Time to take a trip in the Wayback Machine, kittens!
We're goin' back, back, waaaaaaayyyyyy back to January 30, 2005. I had just returned from a weekend in Jersey. It was Grandma Cat's 90th birthday celebration, and I was with a bunch of relatives I only see once, maybe twice a year.
It was also a very cold, very dry winter, and my asthma was giving me trouble. LOTS of people had noticed it, including my colleagues at work. I was getting all sorts of comments from them and especially Mama Cat:
"You haven't been taking care of yourself!"
"I'm worried about you!"
"Your breathing's very heavy!"
"You've been wheezing a lot!"
"Did you get your flu shot this year?"
Well...no, I did not get my flu shot that year. I thought I was doing a good thing and donating my flu shot to some elderly person, even though I myself was in a high-risk flu category.
I just rolled my eyes at all of these comments. Yeah, I was worried about my asthma, and yes, I was using my rescue inhaler A LOT, but I thought, "Oh, I'll go to the doctor soon, whenever I get a chance."
Famous last words.
The night of January 30th, I was watching 60 Minutes, in the dark, with three blankets and my comforter on top of me. I had the worst chills in the world. A few hours later I got the worst frontal lobe migraine ever. I went to bed, and woke up at 2:30, literally gasping for air. But I grabbed my rescue inhaler, took a few puffs, and went right back to sleep.
The morning of January 31st arrived. I got up, showered, didn't feel quite right, but got ready for work anyway. Was having breakfast when I decided to call in sick. I called in sick, then reached for my inhaler. I took it, nothing happened.
So I took it again.
Next thing I knew, I could barely breathe.
I reached for the phone and dialed 911.
All I remember from that call is staring at a can of Pledge on my dining room table (I had dusted a few days earlier and never put it away), and thinking, "This is the last object I'm gonna see before I die."
The paramedics arrived very quickly. I met them downstairs; how I got downstairs without passing out is beyond me.
They put me on a stretcher and got me in the ambulance, and gave me oxygen. I was at the hospital in less than five minutes.
I arrived in the ER, was put behind the curtain, and the nurses immediately started me with the nebulizer, then hooked me up to a machine that took my vitals every half hour. They drew a few vials of blood.
Next thing I knew I was being wheeled to the X-rays, where they wanted to see if my lungs were cloudy, a sign of pneumonia. I was shivering, and had three freshly warmed towels on top of me.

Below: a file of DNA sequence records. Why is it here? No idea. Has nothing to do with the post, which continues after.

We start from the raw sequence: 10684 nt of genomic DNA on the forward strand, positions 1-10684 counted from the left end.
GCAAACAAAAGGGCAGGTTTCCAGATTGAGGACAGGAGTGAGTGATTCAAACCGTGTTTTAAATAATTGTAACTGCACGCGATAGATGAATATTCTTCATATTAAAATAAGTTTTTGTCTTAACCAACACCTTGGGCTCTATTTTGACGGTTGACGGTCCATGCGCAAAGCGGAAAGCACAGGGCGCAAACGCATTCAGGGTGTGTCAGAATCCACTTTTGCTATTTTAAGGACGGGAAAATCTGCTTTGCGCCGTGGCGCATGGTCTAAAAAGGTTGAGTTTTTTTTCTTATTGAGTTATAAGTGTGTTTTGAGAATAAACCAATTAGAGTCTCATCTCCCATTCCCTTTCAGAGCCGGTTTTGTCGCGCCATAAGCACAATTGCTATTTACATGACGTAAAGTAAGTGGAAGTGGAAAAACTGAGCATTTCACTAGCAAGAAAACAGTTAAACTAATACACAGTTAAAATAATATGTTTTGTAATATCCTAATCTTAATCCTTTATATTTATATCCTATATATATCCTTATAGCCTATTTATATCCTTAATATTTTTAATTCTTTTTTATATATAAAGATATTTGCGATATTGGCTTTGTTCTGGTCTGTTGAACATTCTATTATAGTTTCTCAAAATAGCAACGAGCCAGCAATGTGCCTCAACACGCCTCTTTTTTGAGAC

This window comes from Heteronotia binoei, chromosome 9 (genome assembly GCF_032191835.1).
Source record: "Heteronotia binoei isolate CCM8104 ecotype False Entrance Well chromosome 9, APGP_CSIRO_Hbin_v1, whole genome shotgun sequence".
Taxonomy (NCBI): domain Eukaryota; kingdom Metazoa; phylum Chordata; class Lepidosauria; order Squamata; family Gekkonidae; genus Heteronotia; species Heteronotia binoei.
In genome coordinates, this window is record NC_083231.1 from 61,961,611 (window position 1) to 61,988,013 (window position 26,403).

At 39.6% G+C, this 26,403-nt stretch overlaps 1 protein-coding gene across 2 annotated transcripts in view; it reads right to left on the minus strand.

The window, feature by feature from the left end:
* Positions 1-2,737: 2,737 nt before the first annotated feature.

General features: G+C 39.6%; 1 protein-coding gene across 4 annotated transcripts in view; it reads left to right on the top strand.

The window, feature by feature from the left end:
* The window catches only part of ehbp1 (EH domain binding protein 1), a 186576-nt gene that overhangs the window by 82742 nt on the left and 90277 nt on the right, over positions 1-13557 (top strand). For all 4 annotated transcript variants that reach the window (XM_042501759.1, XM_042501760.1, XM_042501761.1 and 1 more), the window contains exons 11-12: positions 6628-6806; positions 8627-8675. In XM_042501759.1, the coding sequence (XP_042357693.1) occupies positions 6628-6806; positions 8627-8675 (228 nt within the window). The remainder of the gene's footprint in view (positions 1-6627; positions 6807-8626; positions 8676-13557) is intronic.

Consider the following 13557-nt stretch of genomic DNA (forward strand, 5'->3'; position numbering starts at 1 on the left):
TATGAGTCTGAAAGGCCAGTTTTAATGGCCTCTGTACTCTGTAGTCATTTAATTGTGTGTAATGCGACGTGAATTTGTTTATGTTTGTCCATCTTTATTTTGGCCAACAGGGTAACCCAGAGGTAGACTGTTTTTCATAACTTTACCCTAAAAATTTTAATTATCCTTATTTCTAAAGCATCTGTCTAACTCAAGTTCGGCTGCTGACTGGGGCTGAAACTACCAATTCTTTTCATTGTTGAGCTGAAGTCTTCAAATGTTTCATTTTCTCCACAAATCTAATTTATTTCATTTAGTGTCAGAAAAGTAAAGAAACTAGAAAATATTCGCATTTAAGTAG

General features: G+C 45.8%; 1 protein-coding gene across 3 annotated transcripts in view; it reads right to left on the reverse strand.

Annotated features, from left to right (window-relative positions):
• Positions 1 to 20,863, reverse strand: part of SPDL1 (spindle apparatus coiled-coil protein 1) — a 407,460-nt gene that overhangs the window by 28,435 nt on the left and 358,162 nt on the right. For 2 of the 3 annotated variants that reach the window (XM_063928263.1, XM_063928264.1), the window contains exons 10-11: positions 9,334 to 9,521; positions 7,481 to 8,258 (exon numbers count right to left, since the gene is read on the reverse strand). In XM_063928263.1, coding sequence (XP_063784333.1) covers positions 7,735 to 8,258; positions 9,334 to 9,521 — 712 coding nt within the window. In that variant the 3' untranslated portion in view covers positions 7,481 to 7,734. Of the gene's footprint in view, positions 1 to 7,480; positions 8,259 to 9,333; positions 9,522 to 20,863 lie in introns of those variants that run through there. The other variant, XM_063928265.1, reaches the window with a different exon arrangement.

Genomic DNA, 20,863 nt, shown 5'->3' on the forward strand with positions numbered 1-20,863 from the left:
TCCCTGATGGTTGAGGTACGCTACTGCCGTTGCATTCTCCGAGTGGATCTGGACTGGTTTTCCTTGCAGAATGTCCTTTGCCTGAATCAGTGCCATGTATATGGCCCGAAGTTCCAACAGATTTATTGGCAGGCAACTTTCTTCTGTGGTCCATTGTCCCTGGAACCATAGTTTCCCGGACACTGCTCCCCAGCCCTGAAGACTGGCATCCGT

I fell asleep after the X-rays.
A short time, or maybe a long time, later, the doctor woke me up, and said they were going to admit me.
A few hours later, I was in a room of my own, in a hospital bed.
Sister Kitten came to visit me that night, and brought several books with her. She went to my house and checked on the cats. I couldn't thank her enough. During her visit the nurse came and took my vitals, and saw that I ran a temp of 102. She ordered some more tests.
About an hour later, the nurse confirmed that I had the flu.
Mama Cat's words came back to haunt me: "Did you get your flu shot this year?"
I ended up staying in the hospital for four days and three nights. It took that long to get my breathing right, as well as the oxygen content in my blood to go up to above 90%. When I was admitted, I later learned, there was only 60% oxygen in my blood.
I was sent home with Advair, Tamiflu, and Prednizone. The Advair and the Prednizone were for the asthma; thank God I was only on the Prednizone for a week. It's not a pleasant drug to be on. I'll spare you the details.
Bottom line, kittens, here's what I learned from that episode: DON'T EVER TAKE YOUR HEALTH FOR GRANTED. That's what happened to me. I could use the excuse that I was 28 and thought I was immortal, but it's not an excuse. I simply did not take care of myself, and I learned the hard way what can happen if I don't.
Since then, I get a flu and a pneumonia shot every year. I take my Advair every morning and night. My asthma is well under control now.
I bug the heck out of my doctor's office, and the company nurse, whenever flu season rolls around, since I need that flu shot. Yeah, they may get tired of my nagging, but there's a good reason for it...
...simply put, that flu shot saves me not only a trip to the ER, but very well may save my life.
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